Justice League of America #10 Review

Jul 12, 2017

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Justice League of America #10
DC Comics

Written by: Steve Orlando
Art by: Andy MacDonald
Letters by: Clayton Cowles
Colors by: Hi-Fi

“Curse of the Kingbutcher Part 1”

In the city of Vanity a man named Christopher Kaminski is awaiting the granting of a wish. After following mysterious instructions, he is given the ability to walk without pain again. But as he begins to relish in his newfound mobility, he is told that he has been cursed by another figure in the room. Meanwhile, at the Sanctuary, Batman is addressing the rest of the League on their issues involving his role with the team. Batman takes them to task about how quickly they trusted Makson, who was about to murder his entire family with his bare hands. Unfortunately, Ray doesn’t want to listen.

Atom and Caitlin continue to search for a cure for her heat sickness while the rest of the team is in the discussion. As a relationship thread, this one continues to interest me in how it gets pursued. An alert brings the team back to reality as the newscaster tells the story of the people of Vanity being granted their wishes only to have someone take them away. Batman decides to take the team to Ray’s hometown and allow Atom and Caitlin to continue searching for a cure. The team lands in Vanity and learn from a friend of Ray’s that the power behind the wishes is growing and that the Kingbutcher has been taking people’s dreams and causing a rise in depression and crime. It’s a bit of a stretch credibility wise, but I was willing to accept the premise.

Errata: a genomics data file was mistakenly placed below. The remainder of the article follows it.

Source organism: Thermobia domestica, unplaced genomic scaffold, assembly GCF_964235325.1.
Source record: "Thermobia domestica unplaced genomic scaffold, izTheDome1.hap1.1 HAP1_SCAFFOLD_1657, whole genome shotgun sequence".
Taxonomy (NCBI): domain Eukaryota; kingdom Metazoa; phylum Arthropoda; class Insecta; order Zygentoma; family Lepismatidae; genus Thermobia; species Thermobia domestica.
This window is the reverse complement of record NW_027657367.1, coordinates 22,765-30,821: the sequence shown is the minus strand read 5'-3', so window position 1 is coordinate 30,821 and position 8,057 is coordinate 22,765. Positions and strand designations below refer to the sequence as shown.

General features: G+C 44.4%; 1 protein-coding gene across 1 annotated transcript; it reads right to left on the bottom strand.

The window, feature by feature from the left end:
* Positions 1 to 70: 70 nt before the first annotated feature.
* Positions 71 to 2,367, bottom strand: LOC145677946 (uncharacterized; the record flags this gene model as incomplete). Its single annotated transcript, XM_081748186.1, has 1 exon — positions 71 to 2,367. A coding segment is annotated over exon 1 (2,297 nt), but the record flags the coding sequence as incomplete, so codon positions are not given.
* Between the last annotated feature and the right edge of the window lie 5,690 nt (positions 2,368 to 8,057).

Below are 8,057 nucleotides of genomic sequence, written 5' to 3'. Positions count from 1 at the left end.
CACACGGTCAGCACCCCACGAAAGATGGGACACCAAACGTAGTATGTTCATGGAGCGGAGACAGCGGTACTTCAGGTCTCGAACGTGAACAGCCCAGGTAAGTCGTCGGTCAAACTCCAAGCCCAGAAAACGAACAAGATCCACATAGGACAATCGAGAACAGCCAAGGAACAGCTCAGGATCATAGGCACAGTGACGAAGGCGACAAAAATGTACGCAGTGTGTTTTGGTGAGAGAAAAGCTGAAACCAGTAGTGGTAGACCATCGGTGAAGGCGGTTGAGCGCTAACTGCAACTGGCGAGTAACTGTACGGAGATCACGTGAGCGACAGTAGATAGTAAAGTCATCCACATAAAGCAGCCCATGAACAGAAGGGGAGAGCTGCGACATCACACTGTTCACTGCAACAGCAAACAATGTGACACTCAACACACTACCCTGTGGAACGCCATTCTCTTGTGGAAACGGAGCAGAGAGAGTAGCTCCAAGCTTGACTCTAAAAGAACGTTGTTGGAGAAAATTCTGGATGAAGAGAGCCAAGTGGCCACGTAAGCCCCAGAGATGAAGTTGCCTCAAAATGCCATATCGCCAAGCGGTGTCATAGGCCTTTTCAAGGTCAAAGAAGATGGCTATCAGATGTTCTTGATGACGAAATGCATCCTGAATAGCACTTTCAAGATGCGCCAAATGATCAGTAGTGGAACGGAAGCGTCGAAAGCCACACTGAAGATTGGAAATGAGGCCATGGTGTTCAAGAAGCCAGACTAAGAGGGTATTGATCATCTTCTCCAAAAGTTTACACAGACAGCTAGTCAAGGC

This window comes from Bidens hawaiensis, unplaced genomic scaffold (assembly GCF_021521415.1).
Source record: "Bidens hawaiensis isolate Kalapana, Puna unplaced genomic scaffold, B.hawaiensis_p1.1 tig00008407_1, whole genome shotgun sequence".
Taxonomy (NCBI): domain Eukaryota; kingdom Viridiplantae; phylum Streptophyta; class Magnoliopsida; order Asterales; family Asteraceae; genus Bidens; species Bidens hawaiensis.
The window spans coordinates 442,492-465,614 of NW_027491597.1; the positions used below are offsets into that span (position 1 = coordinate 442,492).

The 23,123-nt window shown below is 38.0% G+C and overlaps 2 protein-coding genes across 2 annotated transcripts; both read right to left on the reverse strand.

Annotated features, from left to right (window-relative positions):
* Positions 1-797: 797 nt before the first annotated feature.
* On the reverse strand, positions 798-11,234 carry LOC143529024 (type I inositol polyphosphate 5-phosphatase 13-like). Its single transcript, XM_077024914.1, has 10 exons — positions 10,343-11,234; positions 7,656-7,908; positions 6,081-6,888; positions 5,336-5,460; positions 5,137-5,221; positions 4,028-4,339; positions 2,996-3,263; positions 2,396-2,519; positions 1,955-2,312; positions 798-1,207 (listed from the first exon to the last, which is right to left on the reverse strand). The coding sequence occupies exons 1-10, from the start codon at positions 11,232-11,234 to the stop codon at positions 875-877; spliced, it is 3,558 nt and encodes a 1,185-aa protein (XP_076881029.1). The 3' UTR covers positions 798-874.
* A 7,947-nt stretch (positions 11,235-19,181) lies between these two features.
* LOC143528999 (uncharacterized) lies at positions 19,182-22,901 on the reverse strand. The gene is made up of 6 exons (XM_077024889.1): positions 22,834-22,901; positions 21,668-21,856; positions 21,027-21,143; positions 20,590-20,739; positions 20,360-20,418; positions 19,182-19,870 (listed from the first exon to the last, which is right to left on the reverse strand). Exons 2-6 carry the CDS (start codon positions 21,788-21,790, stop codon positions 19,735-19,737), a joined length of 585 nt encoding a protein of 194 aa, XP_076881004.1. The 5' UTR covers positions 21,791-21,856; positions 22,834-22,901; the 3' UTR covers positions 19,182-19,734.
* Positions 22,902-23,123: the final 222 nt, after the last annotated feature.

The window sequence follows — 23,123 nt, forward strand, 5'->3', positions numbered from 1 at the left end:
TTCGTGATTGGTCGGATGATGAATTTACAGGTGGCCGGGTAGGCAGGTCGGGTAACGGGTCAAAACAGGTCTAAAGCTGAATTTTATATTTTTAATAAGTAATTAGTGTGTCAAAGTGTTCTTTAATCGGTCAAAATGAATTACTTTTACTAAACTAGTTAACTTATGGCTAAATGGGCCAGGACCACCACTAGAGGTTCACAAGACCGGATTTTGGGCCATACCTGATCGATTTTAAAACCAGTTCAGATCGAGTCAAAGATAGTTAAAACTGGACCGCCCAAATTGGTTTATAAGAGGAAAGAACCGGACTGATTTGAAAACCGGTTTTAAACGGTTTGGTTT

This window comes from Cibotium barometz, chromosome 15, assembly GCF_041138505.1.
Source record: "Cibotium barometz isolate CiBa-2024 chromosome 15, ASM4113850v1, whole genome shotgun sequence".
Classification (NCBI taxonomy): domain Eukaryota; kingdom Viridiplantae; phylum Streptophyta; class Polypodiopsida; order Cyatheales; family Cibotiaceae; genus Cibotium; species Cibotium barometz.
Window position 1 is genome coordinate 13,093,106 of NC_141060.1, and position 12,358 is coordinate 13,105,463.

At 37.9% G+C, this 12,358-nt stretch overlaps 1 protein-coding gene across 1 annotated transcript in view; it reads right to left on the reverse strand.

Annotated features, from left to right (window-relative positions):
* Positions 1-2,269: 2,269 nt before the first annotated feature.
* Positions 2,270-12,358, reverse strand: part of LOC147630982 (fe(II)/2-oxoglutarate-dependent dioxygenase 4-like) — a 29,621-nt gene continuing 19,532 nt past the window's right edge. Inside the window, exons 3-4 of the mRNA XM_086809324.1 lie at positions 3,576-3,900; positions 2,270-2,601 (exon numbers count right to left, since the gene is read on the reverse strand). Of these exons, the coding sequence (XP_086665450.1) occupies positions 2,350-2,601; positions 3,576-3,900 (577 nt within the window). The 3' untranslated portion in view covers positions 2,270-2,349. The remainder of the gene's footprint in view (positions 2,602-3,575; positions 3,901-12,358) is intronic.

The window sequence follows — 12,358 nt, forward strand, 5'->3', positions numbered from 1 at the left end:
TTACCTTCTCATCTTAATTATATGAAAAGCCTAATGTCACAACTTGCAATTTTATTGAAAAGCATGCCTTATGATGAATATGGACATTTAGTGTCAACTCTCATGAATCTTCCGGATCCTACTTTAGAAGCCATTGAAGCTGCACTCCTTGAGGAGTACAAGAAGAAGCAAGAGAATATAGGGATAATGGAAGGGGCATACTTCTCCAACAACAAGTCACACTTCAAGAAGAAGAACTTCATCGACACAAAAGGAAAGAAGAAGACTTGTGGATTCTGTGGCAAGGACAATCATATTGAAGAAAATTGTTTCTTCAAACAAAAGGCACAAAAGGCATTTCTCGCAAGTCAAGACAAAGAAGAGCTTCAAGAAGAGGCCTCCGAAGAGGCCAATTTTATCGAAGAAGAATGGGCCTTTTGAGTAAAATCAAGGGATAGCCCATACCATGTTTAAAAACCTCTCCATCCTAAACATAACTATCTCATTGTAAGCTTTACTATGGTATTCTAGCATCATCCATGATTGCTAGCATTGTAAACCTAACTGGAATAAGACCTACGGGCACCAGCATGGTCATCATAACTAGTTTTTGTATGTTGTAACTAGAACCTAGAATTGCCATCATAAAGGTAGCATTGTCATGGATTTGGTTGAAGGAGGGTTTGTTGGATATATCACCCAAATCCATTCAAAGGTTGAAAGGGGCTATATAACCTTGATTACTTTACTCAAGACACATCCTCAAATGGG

The Kingbutcher arrives and confronts the team with a compelling argument for why he does what he does and who he serves. It’s a philosophical argument that mirrors the conflict between Ray and Batman’s points of view. Ray attacks the Kingbutcher and is sent to parts unknown. He seems keenly aware of the League’s powers and handles them well until he decides to finally show them the true cost of the wishes that people are making and he starts with someone close to The Ray.

In terms of pure story, this is a really good opening to a new story arc. The Kingbutcher is an interesting character and not your typical villain of the week. There are compelling arguments being made on both sides and Orlando has done a really good job of balancing those opposing views on the page. Andy MacDonald’s art is really well done and he really brings forth the power of The Ray. The only downside is there is a lack of action in the issue. Other than the one conflict moment with the Kingbutcher, there is a lack of visual excitement to most of the issue. Still, it’s a compelling read that held my interest.

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